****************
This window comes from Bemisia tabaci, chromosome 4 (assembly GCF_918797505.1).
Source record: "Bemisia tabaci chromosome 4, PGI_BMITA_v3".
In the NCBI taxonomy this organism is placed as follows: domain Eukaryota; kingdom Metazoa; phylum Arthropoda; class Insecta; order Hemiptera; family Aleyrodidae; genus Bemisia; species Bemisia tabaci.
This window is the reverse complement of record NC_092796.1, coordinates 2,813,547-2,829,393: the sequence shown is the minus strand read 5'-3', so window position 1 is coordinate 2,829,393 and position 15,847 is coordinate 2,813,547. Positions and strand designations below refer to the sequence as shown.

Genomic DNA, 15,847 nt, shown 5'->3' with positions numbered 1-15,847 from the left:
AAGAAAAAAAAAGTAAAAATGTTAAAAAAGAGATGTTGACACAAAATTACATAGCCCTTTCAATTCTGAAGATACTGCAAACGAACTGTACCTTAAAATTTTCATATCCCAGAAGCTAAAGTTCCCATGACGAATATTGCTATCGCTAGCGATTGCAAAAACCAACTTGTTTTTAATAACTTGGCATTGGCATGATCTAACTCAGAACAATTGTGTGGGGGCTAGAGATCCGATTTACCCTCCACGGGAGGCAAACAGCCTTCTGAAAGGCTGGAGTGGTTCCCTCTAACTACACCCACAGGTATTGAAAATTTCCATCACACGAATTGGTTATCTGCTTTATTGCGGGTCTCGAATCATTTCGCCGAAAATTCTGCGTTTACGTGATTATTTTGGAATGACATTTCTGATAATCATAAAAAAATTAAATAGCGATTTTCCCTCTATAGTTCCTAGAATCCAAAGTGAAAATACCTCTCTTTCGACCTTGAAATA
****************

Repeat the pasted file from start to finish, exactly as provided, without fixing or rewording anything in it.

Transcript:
This window comes from Bemisia tabaci, chromosome 4 (assembly GCF_918797505.1).
Source record: "Bemisia tabaci chromosome 4, PGI_BMITA_v3".
In the NCBI taxonomy this organism is placed as follows: domain Eukaryota; kingdom Metazoa; phylum Arthropoda; class Insecta; order Hemiptera; family Aleyrodidae; genus Bemisia; species Bemisia tabaci.
This window is the reverse complement of record NC_092796.1, coordinates 2,813,547-2,829,393: the sequence shown is the minus strand read 5'-3', so window position 1 is coordinate 2,829,393 and position 15,847 is coordinate 2,813,547. Positions and strand designations below refer to the sequence as shown.

Genomic DNA, 15,847 nt, shown 5'->3' with positions numbered 1-15,847 from the left:
AAGAAAAAAAAAGTAAAAATGTTAAAAAAGAGATGTTGACACAAAATTACATAGCCCTTTCAATTCTGAAGATACTGCAAACGAACTGTACCTTAAAATTTTCATATCCCAGAAGCTAAAGTTCCCATGACGAATATTGCTATCGCTAGCGATTGCAAAAACCAACTTGTTTTTAATAACTTGGCATTGGCATGATCTAACTCAGAACAATTGTGTGGGGGCTAGAGATCCGATTTACCCTCCACGGGAGGCAAACAGCCTTCTGAAAGGCTGGAGTGGTTCCCTCTAACTACACCCACAGGTATTGAAAATTTCCATCACACGAATTGGTTATCTGCTTTATTGCGGGTCTCGAATCATTTCGCCGAAAATTCTGCGTTTACGTGATTATTTTGGAATGACATTTCTGATAATCATAAAAAAATTAAATAGCGATTTTCCCTCTATAGTTCCTAGAATCCAAAGTGAAAATACCTCTCTTTCGACCTTGAAATA